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Clinical trial will investigate medicinal cannabis for sleep disturbances


Caitlin Zillman
7 September 2021
A cannabis plant against backdrop of sunset
Cannabis plant at sunset (credit Kym Mackinnon on Unsplash).

Southern Cross University researchers have commenced Australia’s largest clinical trial investigating the efficacy of an over-the-counter botanical cannabidiol (CBD) product to help with sleep disturbances in a healthy population.

Dr Janet Schloss, Clinical Trials Fellow, is the lead investigator together with Associate Professor Romy Lauche, Deputy Director of Research from the National Centre for Naturopathic Medicine.

The trial, funded by Australian hemp company Ecofibre, will compare the effects of their Ananda Hemp CBD extract to a placebo on participants’ self-reported changes in sleep disturbances.

“Approximately 33%-45% of Australians currently suffer from sleep disturbances which can impact both our physical and mental health, when left untreated. We are currently investigating if a low-dose botanical CBD soft gel will assist people with sleep disturbance compared to a placebo, which is an inactive substance,” said Dr Schloss.

Georgie Rist, Ananda Hemp’s Vice President Global Accounts said: “Given many Australians are reporting less quality sleep during current lockdowns across the country, there has never been a more important time to help Australians with such an essential, yet often neglected, aspect of their health.”

A large laboratory with two male workers

A laboratory at Ecofibre (credit Ecofibre).

The Sleep Foundation has also emphasised the importance of sleep in helping to fight off infection. The Foundation has noted that when sleep is of poor quality, it can impair the immune response. In addition, poor sleep might result in ‘flare-ups’ of other chronic illness and disease.

After a historic decision made in December 2020, when the TGA (Therapeutic Goods Association) down-scheduled CBD to a Schedule 3 (Pharmacist Only Medicine) from a Schedule 4 (Prescription Only Medicine), there are still no TGA-approved CBD products that pharmacists can prescribe.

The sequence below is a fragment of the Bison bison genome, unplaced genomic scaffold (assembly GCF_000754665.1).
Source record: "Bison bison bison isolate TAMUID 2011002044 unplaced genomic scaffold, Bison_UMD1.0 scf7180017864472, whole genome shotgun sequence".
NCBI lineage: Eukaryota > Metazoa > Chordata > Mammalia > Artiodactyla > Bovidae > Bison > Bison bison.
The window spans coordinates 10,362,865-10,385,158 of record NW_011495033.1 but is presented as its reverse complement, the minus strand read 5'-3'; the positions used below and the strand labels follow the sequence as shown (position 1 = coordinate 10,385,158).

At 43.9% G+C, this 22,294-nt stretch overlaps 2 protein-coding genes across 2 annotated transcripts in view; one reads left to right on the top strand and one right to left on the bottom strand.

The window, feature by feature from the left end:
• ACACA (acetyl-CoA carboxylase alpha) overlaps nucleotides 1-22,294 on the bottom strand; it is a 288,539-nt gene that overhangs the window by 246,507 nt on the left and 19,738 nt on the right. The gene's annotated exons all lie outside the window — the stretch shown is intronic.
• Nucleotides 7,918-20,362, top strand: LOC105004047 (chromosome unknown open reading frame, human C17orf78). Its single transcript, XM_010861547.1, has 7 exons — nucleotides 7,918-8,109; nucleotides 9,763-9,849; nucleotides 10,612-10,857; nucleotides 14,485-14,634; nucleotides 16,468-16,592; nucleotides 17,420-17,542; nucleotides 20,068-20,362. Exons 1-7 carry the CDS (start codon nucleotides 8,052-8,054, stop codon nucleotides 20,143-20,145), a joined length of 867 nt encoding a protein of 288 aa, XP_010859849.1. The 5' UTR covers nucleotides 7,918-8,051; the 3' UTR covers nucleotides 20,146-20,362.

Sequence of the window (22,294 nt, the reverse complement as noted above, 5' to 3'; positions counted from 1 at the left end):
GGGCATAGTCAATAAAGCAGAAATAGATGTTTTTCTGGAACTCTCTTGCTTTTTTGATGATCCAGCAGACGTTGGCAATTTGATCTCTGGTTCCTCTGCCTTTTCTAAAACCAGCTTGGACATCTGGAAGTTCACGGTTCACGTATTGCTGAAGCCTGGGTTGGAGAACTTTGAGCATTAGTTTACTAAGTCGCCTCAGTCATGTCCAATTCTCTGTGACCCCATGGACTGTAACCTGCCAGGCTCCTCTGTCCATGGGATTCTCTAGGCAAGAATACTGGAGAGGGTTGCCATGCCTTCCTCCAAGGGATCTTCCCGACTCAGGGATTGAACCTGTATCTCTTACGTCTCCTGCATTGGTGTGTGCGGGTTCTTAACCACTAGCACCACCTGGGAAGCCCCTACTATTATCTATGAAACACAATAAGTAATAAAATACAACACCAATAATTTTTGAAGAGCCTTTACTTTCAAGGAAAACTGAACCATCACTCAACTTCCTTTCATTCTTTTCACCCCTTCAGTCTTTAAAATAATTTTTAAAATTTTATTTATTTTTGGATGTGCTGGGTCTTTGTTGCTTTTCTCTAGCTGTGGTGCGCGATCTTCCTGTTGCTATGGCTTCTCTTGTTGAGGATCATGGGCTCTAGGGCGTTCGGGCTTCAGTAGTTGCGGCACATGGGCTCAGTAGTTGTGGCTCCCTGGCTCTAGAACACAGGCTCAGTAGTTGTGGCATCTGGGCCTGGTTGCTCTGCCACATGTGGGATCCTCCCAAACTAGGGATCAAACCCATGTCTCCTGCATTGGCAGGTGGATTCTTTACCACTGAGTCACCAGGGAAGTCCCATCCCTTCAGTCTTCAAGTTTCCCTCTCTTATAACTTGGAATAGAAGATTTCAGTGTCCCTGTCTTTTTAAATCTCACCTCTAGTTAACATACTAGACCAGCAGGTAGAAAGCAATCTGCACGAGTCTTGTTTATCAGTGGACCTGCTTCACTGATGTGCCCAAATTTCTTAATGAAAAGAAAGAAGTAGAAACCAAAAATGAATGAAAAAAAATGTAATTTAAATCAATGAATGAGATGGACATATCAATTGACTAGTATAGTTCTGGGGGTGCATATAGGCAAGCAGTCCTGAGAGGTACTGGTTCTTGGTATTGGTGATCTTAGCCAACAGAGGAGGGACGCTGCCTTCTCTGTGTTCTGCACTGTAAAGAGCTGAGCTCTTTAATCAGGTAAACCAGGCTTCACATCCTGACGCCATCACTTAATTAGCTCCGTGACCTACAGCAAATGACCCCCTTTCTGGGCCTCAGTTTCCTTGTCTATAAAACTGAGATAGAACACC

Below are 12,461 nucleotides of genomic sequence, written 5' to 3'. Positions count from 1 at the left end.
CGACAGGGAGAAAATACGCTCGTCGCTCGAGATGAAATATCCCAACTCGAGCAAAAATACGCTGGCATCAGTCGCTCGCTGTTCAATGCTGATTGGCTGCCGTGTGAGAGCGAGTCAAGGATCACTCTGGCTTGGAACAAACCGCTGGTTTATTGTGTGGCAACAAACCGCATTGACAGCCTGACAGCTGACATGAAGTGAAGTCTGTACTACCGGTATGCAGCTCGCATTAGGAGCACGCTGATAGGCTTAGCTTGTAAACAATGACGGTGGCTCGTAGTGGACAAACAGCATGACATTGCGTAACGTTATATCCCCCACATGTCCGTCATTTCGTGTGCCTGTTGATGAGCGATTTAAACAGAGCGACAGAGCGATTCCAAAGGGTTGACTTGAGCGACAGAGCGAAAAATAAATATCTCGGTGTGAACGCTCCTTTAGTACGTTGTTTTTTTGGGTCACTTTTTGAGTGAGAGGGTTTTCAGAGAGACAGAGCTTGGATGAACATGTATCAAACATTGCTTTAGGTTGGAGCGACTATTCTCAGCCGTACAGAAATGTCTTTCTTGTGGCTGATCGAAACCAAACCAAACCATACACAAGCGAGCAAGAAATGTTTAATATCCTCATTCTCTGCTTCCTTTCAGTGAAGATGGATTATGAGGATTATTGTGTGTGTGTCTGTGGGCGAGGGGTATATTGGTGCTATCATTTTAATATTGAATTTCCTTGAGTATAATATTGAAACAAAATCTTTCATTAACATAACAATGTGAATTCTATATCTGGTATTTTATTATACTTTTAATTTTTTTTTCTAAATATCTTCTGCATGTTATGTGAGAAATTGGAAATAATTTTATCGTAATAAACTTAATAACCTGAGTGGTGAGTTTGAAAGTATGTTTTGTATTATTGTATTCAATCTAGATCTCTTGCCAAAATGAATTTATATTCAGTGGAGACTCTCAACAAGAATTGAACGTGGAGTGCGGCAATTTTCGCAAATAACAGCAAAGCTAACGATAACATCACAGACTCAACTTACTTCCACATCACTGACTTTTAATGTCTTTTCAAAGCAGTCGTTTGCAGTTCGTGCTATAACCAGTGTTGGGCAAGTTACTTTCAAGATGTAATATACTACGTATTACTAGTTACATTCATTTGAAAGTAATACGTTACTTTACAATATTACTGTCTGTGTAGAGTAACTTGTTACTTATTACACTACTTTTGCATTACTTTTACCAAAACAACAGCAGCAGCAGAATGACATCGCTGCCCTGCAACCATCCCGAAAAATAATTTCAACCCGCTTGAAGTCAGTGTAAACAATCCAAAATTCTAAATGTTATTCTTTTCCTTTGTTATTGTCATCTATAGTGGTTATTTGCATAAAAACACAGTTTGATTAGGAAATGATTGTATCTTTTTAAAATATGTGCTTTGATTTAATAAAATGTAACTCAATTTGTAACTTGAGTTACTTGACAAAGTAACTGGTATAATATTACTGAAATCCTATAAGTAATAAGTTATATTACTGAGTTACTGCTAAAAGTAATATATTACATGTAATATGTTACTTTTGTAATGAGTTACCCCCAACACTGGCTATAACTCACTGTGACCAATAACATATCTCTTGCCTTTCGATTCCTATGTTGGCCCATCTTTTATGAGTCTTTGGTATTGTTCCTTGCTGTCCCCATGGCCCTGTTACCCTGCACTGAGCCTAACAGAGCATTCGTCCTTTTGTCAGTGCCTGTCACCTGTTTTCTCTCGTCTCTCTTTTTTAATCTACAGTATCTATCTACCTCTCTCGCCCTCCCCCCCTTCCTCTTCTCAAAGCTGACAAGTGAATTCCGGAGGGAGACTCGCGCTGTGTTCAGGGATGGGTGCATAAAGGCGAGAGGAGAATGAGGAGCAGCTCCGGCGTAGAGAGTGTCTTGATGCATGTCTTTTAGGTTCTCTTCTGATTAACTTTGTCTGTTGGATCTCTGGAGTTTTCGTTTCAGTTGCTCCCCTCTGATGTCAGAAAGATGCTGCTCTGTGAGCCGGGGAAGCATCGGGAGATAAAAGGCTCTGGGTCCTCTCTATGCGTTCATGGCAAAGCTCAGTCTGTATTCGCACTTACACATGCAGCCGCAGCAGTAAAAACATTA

This exciting clinical research comes after the 1 February 2021 legalisation in Australia allowing the purchase of CBD-containing products over the counter as a pharmacist-only medicine.

“Currently there are no registered CBD products that pharmacists can dispense, even though it has been rescheduled and thus approved for over-the-counter sales,” said Dr Schloss.

“Additionally, no clinical trials on low-dose CBD have been undertaken to see what amount works for sleep disturbances. Trials like this will add to the current evidence for pharmacists, doctors and patients which is important moving forward in this space.”

How to participate

Researchers are seeking generally healthy individuals aged 18-65 years old, who have self-reported poor sleep. This may include people who have difficulty initiating sleep, maintaining sleep, or are waking earlier than desired. Participants can partake in the trial in Melbourne, Sydney, Brisbane or Lismore. In total, 438 participants will be included in the trial, each participating in the trial for 10 weeks.

For further information about the trial, or to complete the online screening survey, visit or email [email protected]

This research has been approved by Southern Cross University Human Research Ethics Committee, SCU/HREC no. 2021/031.

National Centre for Naturopathic Medicine

The National Centre for Naturopathic Medicine at Southern Cross University is an internationally recognised centre of excellence and innovation in naturopathic medicine and health education, research and practice. NCNM creates, promotes and advocates a strong culture of incorporating evidence-based science into healthcare education and clinical practice.


Media contact: Caitlin Zillman, NCNM Marketing and Communications Manager, +61 424 632 177 or [email protected]